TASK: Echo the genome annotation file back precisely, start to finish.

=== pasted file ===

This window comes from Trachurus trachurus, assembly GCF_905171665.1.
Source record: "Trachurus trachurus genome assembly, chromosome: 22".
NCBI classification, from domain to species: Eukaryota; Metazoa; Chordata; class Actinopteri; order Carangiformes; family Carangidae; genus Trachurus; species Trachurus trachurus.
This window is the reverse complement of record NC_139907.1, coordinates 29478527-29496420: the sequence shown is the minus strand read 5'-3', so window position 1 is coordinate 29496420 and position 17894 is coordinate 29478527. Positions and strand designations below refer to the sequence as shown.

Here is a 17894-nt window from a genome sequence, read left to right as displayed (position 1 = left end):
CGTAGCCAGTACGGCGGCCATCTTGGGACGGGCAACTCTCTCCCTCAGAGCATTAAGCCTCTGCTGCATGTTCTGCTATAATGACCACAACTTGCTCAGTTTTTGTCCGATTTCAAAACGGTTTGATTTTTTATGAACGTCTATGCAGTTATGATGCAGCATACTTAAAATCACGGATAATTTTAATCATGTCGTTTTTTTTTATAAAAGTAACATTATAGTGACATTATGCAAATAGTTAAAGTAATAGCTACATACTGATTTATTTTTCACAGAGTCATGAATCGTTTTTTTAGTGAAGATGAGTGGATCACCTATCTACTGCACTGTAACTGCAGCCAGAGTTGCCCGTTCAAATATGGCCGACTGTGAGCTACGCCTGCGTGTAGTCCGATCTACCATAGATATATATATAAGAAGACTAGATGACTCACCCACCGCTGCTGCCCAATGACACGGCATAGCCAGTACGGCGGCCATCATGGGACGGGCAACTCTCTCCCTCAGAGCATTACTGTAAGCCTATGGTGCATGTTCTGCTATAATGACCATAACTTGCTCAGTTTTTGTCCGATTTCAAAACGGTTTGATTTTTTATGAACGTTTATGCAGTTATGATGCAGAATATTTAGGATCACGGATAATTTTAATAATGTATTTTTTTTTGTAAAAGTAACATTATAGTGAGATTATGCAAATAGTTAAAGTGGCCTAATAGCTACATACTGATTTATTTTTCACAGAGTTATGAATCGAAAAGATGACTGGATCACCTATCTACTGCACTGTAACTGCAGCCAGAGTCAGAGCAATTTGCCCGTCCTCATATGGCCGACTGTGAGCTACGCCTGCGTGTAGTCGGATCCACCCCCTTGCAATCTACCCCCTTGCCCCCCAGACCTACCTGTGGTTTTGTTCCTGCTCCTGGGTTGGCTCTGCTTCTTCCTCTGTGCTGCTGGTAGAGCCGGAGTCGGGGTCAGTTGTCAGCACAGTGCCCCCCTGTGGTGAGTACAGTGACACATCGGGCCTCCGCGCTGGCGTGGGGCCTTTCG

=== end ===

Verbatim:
This window comes from Trachurus trachurus, assembly GCF_905171665.1.
Source record: "Trachurus trachurus genome assembly, chromosome: 22".
NCBI classification, from domain to species: Eukaryota; Metazoa; Chordata; class Actinopteri; order Carangiformes; family Carangidae; genus Trachurus; species Trachurus trachurus.
This window is the reverse complement of record NC_139907.1, coordinates 29478527-29496420: the sequence shown is the minus strand read 5'-3', so window position 1 is coordinate 29496420 and position 17894 is coordinate 29478527. Positions and strand designations below refer to the sequence as shown.

Here is a 17894-nt window from a genome sequence, read left to right as displayed (position 1 = left end):
CGTAGCCAGTACGGCGGCCATCTTGGGACGGGCAACTCTCTCCCTCAGAGCATTAAGCCTCTGCTGCATGTTCTGCTATAATGACCACAACTTGCTCAGTTTTTGTCCGATTTCAAAACGGTTTGATTTTTTATGAACGTCTATGCAGTTATGATGCAGCATACTTAAAATCACGGATAATTTTAATCATGTCGTTTTTTTTTATAAAAGTAACATTATAGTGACATTATGCAAATAGTTAAAGTAATAGCTACATACTGATTTATTTTTCACAGAGTCATGAATCGTTTTTTTAGTGAAGATGAGTGGATCACCTATCTACTGCACTGTAACTGCAGCCAGAGTTGCCCGTTCAAATATGGCCGACTGTGAGCTACGCCTGCGTGTAGTCCGATCTACCATAGATATATATATAAGAAGACTAGATGACTCACCCACCGCTGCTGCCCAATGACACGGCATAGCCAGTACGGCGGCCATCATGGGACGGGCAACTCTCTCCCTCAGAGCATTACTGTAAGCCTATGGTGCATGTTCTGCTATAATGACCATAACTTGCTCAGTTTTTGTCCGATTTCAAAACGGTTTGATTTTTTATGAACGTTTATGCAGTTATGATGCAGAATATTTAGGATCACGGATAATTTTAATAATGTATTTTTTTTTGTAAAAGTAACATTATAGTGAGATTATGCAAATAGTTAAAGTGGCCTAATAGCTACATACTGATTTATTTTTCACAGAGTTATGAATCGAAAAGATGACTGGATCACCTATCTACTGCACTGTAACTGCAGCCAGAGTCAGAGCAATTTGCCCGTCCTCATATGGCCGACTGTGAGCTACGCCTGCGTGTAGTCGGATCCACCCCCTTGCAATCTACCCCCTTGCCCCCCAGACCTACCTGTGGTTTTGTTCCTGCTCCTGGGTTGGCTCTGCTTCTTCCTCTGTGCTGCTGGTAGAGCCGGAGTCGGGGTCAGTTGTCAGCACAGTGCCCCCCTGTGGTGAGTACAGTGACACATCGGGCCTCCGCGCTGGCGTGGGGCCTTTCG